Shawa-Shachi: The Dance-Drama of the Stag and Hounds
Category: Mask dance
The Stag and Hound, or Shawa-Shachi (ཤ་བ་ཤ་ཁྱི་). is a semi-operatic dance-drama often performed in festivals across Bhutan. It is also known as Acho Phento (ཨ་ཅོ་ཕན་ཏོ་) based on the two lead human characters. The performance is both entertainment and a medium to convey the Buddhist message of non-violence. The dance-drama consists of two main chapters, usually performed over two days with each chapter lasting up to two hours.
Clowns and Hunter Gyonpo Dorji
The drama begins with the arrival of the hunter Gyonpo Dorjé, who is referred to as Acho or older brother, and his manservant Phento. Acho, an ornately dressed nobleman, is played by a tall man wearing a white mask, an expensive gho, and ceremonial shoes. He wears a sword, carries a quiver, and uses his long bow as a walking stick. He is accompanied by his red hound as he sings hymns from either an elevated point or the corner of the courtyard. Phento, on the other hand, enters the main courtyard to play with the other clowns. He wears a dark mask, a black gho with layers of local montha kira over the gho. Both Acho and Phento carry yak hair ropes. They engage in different contests and amusements until Acho calls for his manservant. Acho scolds and punishes Pento for not being obedient and present during the hunt.
Stag and Hounds
As Acho and Phento meet, Phento also calls his hounds. Both hounds are played by young agile men wearing dog masks. They wear silken scarves crisscrossed to form a skirt and an upper top jacket over which are crisscrossed silken sashes called trab. The two hounds swirl around quickly, greeting each other and their master, and indicating their canine pleasure by jumping toward each other and the two masters three times.
Acho and Phento eat their lunches and feed their hounds. This involves a ritual of throwing food as offerings to the protectors of the four directions, bringing water to wash Acho’s hands, and feeding the hounds, each phase of which involves Phento's humourous pranks. Once the hunt is finally underway, Acho is hurt when a thorn pierces his foot. Remedying the situation entails a consultation of diviner, fetching priests to perform remedial rituals, and also conducting the ritual. As the meal is served, guests are pulled from among the spectators to share in the meal. The priests, who are actually the silly clowns, perform a boisterous parody of a religious ritual. Throughout these courses, Pento keeps the crowd entertained with his pranks, jokes, crudity, and lascivious behaviour.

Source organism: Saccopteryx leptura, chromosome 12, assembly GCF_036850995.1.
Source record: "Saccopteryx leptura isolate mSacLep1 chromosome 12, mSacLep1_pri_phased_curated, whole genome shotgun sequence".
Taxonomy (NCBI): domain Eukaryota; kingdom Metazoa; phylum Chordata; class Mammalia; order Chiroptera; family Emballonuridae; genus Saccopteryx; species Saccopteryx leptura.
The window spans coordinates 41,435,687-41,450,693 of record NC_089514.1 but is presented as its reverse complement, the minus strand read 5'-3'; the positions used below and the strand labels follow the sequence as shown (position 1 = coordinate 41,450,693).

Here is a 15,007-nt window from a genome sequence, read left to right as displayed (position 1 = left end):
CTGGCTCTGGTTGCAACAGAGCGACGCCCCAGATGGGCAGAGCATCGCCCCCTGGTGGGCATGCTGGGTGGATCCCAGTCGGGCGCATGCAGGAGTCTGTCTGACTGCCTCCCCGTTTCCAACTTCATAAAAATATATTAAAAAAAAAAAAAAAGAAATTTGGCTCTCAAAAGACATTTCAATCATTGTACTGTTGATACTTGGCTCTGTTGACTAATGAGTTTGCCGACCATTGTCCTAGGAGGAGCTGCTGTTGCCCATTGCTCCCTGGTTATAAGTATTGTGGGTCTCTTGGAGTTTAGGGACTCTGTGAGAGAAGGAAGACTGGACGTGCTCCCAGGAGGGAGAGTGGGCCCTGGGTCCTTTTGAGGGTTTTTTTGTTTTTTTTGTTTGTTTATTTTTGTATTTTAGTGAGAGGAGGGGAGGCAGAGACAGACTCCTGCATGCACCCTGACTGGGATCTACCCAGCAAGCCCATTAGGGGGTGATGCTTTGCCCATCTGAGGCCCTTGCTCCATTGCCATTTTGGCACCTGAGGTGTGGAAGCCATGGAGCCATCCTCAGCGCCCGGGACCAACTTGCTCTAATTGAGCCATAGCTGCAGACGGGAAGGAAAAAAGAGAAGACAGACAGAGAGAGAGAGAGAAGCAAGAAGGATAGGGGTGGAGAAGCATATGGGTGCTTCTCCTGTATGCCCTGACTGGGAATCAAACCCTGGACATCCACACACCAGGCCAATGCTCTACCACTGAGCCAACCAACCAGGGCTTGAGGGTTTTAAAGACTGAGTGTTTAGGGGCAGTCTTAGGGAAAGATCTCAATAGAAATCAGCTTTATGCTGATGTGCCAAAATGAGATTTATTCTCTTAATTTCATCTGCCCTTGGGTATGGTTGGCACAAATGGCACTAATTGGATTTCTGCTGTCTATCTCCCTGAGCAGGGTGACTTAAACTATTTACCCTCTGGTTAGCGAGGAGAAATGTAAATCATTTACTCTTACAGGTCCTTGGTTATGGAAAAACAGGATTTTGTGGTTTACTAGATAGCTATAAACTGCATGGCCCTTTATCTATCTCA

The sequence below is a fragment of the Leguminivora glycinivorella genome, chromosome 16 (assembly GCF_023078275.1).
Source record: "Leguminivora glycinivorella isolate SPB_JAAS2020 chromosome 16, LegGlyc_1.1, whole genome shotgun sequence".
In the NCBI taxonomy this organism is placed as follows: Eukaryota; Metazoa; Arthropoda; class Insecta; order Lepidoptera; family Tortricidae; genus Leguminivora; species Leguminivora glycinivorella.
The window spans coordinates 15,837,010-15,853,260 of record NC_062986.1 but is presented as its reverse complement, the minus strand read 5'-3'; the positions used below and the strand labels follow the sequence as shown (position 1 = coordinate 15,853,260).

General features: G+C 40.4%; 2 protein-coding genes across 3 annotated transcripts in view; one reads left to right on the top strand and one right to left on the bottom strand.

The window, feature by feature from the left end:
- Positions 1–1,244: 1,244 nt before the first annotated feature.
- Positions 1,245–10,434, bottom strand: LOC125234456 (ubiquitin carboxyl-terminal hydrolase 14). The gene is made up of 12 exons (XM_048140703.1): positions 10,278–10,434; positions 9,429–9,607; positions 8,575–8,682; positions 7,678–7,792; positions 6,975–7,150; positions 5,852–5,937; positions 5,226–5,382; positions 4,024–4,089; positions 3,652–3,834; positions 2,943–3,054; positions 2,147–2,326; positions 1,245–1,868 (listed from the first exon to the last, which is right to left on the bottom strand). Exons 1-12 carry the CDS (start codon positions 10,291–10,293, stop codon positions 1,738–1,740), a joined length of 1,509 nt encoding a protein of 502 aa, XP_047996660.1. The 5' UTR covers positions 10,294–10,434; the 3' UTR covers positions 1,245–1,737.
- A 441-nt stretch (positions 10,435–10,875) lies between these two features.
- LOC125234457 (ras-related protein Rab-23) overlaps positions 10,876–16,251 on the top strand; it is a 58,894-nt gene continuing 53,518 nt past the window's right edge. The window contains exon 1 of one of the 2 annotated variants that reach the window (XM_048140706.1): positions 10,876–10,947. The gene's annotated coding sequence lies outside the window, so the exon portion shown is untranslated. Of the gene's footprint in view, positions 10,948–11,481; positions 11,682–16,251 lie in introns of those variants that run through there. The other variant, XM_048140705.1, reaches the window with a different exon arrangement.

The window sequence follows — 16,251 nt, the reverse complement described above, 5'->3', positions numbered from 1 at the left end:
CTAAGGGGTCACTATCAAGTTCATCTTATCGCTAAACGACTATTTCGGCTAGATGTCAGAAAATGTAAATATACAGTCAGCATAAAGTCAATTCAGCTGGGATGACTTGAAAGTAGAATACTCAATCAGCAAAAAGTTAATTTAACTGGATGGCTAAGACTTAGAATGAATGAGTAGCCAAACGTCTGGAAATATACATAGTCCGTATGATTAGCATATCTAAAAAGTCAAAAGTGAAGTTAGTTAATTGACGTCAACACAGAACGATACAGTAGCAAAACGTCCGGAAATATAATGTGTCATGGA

The two hounds, who had disappeared after being fed, return with a stag. The stag, played by a tall slender man, is dressed similar to the hounds, but wears a deer mask with long antlers. The dance is performed with the music of a small symbol and drums, and oboes sound as they enter and exit the dance stage.
In the second chapter, the hounds come out with the stag to perform and dance whilst Acho and Phento, with the help of the clowns, try to trap the stag. Using chasing movements, the hounds and the stag perform dances when the two human characters and the clowns try to separate the stag from the hounds using their ropes. Towards the end of the performance, Milarepa appears, depicting a travelling priest dressed in white cloth, wearing a white mask and holding a hand drum. He sings his spiritual songs of peace to the stag and the hounds which them. The stag moves towards Milarepa to rest on his right side followed by the hounds who slow down to sit on his left.
Acho and Phento approach Milarepa, and surprised and agitation at Milarepa’s pacification of the hounds and protection of the stag, Acho issues a long reprimand to Milarepa before shooting an arrow at him. Instead of hitting the target, the arrow bounces back towards Acho, nearly hitting him. Acho suddenly realizes the error of his ways, and is regretful of the evil life he has lived as a hunter. Acho throws away his weapons and submits to Milarepa to follow a spiritual path. The performance ends with the concluding dance of the stag and hounds as the oboes herald the end of the dance-drama.
Shawa Shachi is believed to be an enactment of a historical event which took place in the region of Nyeshag at the border of Nepal and Tibet, where Milarepa is said to have converted the hunter Gyonpo Dorjé to religion. It is based on the accounts found in the biography of Milarepa written by Tsangnyon Heruka (1452-1507). The dance-drama serves both as entertainment and a medium for important spiritual and moral messages of non-violence, right livelihood, devotion, miracles, and enlightenment.
Source: Mandala Collection, Bhutan History fb
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